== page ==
FINANCIAL MANAGEMENT AND PERFORMANCE
The Finance Department is responsible for financial planning and analysis, management, and reporting for MODC and its subsidiaries. The department ensures compliance with both the Canada Revenue Agency and Canadian accounting standards for not-for-profit organizations. The corporate Finance Department is responsible for treasury, budget development, financial transactions, contract and lease management, audit and all financial policies and procedures. In addition, regional financial teams provide direct support to three program departments, fund development, and businesses.
2013-2014 was an excellent financial year for MODC. Gross revenue increased by 5.1% over 2012-2013 and generated a net operating surplus of $1.22 million, exceeding the budgeted surplus target by 160%. Net surplus was 16.9% lower than the prior year, but this was due to unanticipated bequests received in 2012-2013.
Growth in government grants, predominantly for Independent Living Services, accounted for 67.8% of the revenue growth. Fees, predominantly in Employment Services, accounted for 22.8% of the growth, and program recoveries for the Passport Program accounted for 17.2%. This was partially offset by declines in net revenue in Fund Development and businesses. Employment Services generated a surplus of $819,300, a decrease in net performance of $77,400 from prior year. Independent Living Services generated a net surplus in proprietary services of $541,000, 21.8% higher than forecast. Program recoveries grew by $821,500 due to growth in the Passport Program, which served 110 additional consumers. Fund Development produced $2.98 million in net revenue, 97.8% of the forecast net. Net expenses in donor-funded programs were $186,400 lower than budget. Businesses generated a net of $112,600, $16,600 higher than the prior year. Administrative costs were unchanged from the prior year.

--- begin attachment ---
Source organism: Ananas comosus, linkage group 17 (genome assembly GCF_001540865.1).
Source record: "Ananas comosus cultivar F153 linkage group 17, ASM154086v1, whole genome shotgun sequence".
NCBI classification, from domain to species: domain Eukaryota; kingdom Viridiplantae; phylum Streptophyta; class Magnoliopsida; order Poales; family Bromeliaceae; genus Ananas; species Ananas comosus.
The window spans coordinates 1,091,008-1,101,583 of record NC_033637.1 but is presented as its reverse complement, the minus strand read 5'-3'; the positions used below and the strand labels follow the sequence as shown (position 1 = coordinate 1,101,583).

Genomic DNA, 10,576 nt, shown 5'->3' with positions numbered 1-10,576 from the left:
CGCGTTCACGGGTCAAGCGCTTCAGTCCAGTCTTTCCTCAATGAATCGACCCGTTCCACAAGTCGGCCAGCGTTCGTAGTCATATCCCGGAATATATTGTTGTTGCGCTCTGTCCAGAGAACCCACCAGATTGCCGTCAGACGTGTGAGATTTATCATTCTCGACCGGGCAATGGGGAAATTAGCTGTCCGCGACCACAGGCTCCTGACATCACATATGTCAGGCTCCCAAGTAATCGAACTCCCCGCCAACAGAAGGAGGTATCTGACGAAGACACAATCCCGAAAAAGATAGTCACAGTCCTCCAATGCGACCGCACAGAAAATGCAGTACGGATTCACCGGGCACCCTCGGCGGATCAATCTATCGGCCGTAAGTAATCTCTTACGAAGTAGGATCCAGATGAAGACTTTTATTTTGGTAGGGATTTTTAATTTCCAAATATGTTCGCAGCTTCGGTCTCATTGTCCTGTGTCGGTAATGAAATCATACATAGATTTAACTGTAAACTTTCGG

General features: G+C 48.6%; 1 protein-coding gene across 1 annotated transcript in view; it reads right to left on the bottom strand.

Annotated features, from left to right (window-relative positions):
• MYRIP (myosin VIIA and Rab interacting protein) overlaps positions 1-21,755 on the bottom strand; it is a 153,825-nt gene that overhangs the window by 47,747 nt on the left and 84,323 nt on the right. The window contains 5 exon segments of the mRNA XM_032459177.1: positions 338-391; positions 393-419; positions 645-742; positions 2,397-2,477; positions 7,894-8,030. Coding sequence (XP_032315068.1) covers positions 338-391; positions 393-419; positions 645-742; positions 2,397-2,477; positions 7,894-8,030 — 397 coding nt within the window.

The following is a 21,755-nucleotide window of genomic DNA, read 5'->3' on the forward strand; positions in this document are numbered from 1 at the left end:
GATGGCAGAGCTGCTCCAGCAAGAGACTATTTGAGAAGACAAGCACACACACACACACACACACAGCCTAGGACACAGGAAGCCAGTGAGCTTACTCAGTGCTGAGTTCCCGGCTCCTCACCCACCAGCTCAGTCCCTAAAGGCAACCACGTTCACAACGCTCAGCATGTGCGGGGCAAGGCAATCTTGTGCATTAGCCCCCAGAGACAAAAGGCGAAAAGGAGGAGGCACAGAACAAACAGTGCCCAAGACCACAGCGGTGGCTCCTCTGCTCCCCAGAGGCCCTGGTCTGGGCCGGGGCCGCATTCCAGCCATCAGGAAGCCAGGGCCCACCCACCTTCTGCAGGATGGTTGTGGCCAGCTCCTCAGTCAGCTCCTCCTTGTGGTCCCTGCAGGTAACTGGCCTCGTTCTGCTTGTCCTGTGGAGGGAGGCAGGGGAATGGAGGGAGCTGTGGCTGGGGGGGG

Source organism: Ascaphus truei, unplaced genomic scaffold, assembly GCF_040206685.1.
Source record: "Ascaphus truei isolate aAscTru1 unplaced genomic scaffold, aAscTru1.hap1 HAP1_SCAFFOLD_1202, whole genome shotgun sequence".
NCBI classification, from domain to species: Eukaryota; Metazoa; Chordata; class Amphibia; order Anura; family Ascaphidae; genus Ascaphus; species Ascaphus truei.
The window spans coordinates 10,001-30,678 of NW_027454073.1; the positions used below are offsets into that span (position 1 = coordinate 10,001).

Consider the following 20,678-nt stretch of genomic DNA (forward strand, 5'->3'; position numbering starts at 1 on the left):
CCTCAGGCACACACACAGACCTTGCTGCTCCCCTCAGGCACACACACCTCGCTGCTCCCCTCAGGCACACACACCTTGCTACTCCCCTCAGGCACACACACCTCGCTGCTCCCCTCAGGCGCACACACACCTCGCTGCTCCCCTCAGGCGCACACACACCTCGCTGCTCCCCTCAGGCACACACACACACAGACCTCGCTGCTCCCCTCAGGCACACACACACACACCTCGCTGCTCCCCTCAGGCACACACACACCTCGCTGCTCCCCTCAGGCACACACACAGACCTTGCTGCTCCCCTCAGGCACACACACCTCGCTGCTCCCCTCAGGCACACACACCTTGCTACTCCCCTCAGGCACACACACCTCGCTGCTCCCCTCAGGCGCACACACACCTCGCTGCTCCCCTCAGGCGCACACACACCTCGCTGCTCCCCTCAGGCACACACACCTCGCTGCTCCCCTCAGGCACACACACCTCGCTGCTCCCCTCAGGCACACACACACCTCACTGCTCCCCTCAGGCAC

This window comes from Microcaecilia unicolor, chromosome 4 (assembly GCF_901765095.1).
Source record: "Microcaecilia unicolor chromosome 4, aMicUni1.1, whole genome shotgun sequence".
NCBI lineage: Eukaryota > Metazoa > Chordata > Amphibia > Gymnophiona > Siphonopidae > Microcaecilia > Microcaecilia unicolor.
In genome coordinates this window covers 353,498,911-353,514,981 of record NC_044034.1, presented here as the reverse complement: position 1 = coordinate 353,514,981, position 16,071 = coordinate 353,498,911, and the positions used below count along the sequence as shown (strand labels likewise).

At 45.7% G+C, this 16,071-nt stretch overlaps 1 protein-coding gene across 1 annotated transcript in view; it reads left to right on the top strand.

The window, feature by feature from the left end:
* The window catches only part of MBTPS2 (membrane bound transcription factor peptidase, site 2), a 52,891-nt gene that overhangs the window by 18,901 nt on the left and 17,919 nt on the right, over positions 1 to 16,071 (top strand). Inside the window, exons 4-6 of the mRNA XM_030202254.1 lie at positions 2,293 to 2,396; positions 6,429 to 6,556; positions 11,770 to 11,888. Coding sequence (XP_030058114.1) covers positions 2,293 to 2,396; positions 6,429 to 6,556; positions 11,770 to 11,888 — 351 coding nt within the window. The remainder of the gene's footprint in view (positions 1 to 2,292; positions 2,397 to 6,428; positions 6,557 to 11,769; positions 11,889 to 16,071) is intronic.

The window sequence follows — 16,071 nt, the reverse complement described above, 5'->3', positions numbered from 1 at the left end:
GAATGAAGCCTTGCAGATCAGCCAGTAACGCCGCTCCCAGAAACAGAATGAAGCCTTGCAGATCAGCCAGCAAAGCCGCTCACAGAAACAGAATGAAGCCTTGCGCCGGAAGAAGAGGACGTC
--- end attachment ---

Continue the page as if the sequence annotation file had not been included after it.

In 2013-2014, 89.7% of expenditures were spent on direct service delivery, 2.7% on fundraising, and 7.6% on administration and amortization. However, $29.0 million or 30% of expenditures were not charged any administration, either precluded by policy, government contract or because they are within administrative cost centres. This includes all home and vehicle modification grants, assistive device expenditures on device acquisition and maintenance, and consumer expenses under the Passport Program. Excluding these, the true cost of administration is 10.8% on all other program activity.
The 2013-2014 operating surplus of $1.22 million represents 1.25% of total revenues for the fiscal year. 98.75% of the revenues were spent on service delivery and operations. Surplus funds were transferred, by Board resolution, to the following funds:
Total assets as of March 31, 2014 were $22.1 million, up from $20.6 million the previous year. Cash (including $225,200 restricted cash) and short-term investments are $10.4 million, up from $9.3 million, $1.1 million higher than last year. Working capital is at $5.74 million, up from $4.64 million at the same time last year.
- The Major Capital Reserve Fund:
This fund covers major capital projects for repair or replacement at MODC national headquarters. The Board allocated $150,000 to this fund toward three future major capital improvements and repairs slated for the next five years.
- The Paul Martin Sr. Rehabilitation and Biomedical Research Fund: